Cybersex inspires new technologies

Online worlds like Second Life help inspire ‘new and innovative technologies'

People seeking sexual thrills online are inspiring "new and innovative technologies", a cybersex expert said today.

Dr Trudy Barber is due to speak at this week’s 'Sexual Pleasures' conference at the Royal Society of Medicine. She will explain how fetishism and deviation in sexuality are helping change the way people use new technology. She said cybersex can even influence the invention of new technology.

Barber – an expert on cyberspace and sexual subcultures – has spent years researching how people's sexual choices help shape new technology, including the internet, which she likens to how the emergence of video players brought pornographic films into the home in the late 1970s.

Innovative use of technology

"People are inspired by their own sexual inclinations which results in some innovative uses of technology," Barber, a senior lecturer in the School of Creative Arts and Media at the University of Portsmouth, said.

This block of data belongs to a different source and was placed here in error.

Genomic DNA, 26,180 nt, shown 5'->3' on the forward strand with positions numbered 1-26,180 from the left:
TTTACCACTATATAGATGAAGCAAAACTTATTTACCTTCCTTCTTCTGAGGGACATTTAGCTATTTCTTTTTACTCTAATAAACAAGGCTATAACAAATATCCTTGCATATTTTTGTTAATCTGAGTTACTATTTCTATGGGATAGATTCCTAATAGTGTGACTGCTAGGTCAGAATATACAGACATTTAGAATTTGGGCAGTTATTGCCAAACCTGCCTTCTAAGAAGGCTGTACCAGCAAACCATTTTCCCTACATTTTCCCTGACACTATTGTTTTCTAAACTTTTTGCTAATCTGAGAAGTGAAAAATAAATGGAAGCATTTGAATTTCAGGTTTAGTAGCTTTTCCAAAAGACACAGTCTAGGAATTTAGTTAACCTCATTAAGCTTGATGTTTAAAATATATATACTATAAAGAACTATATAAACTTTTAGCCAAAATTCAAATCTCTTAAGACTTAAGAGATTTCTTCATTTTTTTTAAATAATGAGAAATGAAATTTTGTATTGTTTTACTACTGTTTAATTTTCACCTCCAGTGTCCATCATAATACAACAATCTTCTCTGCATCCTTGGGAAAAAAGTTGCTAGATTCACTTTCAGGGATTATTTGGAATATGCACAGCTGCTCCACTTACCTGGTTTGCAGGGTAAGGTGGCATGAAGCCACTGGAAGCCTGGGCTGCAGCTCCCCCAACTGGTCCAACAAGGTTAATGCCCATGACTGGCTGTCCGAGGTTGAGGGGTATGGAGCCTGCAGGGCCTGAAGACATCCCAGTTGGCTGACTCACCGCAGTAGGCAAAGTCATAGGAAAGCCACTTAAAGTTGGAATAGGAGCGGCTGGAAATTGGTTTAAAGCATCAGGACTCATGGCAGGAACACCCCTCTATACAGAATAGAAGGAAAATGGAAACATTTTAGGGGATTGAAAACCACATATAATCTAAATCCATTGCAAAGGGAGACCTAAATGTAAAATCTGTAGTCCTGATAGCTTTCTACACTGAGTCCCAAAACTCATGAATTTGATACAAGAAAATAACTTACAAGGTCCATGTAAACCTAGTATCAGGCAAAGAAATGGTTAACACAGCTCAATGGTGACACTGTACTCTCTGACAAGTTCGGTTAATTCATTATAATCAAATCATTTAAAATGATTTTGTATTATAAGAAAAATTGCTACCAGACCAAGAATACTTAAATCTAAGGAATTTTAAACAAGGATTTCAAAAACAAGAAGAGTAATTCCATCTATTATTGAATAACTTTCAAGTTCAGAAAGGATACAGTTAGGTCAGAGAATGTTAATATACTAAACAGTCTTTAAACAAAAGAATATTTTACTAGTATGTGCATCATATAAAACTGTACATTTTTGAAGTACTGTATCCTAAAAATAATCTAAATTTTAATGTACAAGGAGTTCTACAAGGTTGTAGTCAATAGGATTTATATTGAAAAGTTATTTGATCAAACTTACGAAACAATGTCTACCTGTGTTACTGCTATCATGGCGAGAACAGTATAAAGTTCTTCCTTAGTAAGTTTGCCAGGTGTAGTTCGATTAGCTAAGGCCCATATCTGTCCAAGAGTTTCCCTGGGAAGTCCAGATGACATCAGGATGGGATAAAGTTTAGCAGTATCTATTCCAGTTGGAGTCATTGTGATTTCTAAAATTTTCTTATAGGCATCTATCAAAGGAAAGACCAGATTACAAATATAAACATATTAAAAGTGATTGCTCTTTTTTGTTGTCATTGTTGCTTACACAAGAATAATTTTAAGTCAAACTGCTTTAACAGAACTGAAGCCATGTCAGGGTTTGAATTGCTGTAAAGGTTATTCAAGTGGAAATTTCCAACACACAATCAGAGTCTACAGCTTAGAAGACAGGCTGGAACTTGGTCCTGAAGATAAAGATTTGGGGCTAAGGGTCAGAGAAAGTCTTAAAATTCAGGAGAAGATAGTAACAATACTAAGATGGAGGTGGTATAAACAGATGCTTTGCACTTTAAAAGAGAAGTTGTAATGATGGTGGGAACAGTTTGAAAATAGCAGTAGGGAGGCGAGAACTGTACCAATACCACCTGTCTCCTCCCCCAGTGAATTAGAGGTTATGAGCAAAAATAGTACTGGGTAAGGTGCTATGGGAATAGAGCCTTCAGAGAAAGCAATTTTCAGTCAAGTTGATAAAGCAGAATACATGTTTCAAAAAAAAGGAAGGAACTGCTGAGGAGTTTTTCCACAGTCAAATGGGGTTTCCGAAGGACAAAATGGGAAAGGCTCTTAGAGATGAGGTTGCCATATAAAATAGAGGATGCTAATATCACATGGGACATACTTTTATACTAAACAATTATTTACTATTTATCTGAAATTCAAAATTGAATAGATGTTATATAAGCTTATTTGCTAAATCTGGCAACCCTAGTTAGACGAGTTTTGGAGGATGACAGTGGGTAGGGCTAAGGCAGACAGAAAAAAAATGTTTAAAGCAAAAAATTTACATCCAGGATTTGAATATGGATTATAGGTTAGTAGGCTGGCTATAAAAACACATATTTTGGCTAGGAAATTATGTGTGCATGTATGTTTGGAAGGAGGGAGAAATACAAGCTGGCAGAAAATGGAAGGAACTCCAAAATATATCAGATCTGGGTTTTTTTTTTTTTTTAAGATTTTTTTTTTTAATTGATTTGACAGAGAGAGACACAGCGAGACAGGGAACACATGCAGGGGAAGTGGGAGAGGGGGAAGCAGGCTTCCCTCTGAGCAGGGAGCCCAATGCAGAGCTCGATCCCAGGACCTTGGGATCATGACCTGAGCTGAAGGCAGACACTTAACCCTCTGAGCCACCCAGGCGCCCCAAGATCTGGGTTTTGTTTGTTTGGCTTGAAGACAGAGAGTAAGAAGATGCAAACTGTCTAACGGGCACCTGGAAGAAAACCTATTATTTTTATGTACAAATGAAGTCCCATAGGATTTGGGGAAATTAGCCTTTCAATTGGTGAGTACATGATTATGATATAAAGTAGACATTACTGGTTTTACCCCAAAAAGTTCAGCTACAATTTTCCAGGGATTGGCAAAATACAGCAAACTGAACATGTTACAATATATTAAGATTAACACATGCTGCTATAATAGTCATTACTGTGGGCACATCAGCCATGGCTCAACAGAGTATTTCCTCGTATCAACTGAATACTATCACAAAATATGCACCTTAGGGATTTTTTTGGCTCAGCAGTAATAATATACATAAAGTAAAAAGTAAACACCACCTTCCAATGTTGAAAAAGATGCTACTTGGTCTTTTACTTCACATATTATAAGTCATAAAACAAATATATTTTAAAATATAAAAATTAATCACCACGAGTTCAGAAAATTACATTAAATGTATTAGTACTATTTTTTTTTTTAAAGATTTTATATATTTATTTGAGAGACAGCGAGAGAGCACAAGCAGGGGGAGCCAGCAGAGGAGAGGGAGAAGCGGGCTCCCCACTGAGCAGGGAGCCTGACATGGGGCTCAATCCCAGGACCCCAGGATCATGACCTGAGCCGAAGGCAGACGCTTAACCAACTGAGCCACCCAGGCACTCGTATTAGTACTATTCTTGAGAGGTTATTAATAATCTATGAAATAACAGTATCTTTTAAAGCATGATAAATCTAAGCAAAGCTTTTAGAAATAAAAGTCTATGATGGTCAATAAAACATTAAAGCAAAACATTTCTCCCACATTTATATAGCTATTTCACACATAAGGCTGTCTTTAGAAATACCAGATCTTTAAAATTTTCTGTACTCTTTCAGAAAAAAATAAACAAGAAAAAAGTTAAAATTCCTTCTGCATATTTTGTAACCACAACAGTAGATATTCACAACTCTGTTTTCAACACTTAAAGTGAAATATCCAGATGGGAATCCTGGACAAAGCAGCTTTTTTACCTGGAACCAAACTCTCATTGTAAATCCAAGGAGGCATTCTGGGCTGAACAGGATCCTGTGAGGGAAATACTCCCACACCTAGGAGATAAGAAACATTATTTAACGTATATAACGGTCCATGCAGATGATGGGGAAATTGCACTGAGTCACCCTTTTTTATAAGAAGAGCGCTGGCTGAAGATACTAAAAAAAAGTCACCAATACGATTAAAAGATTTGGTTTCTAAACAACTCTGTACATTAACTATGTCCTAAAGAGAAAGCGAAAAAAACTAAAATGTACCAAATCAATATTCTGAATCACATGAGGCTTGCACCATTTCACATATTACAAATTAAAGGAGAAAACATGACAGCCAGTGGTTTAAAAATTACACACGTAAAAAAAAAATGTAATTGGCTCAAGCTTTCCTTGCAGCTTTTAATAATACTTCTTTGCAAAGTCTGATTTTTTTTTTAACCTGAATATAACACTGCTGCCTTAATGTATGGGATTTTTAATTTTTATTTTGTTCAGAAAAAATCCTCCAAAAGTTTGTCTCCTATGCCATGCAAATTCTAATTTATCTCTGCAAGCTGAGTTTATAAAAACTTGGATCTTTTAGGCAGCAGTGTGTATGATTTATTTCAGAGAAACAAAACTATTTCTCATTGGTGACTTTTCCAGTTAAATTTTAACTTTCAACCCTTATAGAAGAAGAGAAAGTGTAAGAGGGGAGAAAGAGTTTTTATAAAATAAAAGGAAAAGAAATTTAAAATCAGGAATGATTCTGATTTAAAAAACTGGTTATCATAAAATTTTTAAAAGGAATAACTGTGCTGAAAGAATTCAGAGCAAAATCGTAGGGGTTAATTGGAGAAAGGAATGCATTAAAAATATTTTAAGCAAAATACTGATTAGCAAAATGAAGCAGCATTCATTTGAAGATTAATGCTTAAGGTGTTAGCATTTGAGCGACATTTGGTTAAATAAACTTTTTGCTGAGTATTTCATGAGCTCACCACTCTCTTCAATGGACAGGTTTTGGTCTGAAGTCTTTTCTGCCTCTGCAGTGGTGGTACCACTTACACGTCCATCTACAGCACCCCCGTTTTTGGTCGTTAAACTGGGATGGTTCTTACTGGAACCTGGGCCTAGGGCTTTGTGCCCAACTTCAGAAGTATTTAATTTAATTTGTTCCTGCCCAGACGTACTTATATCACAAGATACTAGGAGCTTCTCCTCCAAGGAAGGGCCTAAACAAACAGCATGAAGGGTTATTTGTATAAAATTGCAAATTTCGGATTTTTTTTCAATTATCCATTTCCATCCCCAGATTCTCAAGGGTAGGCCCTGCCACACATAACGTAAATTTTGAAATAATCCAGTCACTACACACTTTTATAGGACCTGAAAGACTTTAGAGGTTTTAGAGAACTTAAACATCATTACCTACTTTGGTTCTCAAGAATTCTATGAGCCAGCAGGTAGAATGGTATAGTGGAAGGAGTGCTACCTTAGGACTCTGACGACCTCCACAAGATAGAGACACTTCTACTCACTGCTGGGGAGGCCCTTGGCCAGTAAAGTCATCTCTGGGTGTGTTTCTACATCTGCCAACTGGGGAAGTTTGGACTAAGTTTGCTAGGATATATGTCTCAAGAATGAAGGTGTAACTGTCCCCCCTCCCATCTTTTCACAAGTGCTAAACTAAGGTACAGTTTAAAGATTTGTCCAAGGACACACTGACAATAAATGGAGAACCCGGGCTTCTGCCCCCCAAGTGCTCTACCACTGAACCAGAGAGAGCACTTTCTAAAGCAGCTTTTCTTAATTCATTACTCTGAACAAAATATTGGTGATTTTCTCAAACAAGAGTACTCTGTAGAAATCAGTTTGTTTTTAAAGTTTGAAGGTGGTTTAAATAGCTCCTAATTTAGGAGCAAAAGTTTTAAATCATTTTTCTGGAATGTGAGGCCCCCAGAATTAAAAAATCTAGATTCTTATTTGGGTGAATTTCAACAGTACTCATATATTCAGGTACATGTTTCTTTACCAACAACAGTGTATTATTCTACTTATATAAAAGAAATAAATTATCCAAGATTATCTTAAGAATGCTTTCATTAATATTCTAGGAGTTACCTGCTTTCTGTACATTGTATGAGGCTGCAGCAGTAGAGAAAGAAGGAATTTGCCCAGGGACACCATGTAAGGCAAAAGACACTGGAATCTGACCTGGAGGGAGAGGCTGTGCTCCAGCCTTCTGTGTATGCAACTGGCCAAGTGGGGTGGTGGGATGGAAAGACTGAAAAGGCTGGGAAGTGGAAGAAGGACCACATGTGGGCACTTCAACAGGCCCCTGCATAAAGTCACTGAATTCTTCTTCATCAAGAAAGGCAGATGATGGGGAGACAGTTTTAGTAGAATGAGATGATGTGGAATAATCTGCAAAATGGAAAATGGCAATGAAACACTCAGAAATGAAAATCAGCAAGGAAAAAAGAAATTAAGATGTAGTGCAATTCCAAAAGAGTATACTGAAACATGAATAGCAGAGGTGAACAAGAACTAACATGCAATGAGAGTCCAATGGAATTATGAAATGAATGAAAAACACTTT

"Nothing shocks me now, although I’m frequently surprised at how ingenious people are in order to obtain sexual satisfaction."

Dr Barber defines cybersex as "computer-mediated sexual contact or technologically mediated intimacy".

"This includes everything from phone sex to someone literally being wired up to a personal computer server through which others in cyberspace can access and give sexual pleasure."

Second Life

Virtual online worlds such as Second Life are also hotbeds for people looking to adopt the sexual practices from their regular lives into their second life.

"Computer technology touches so many aspects of our lives it's really not so surprising that it would infiltrate and influence our sex lives. In contemporary Western society sex is for pleasure and for entertainment and computers will have an increasing role to play," she said.

"The role of deviation as a key to innovation must not be overlooked as it will contribute to our understanding of new intimacy, culture and the future of developing information and communications technologies."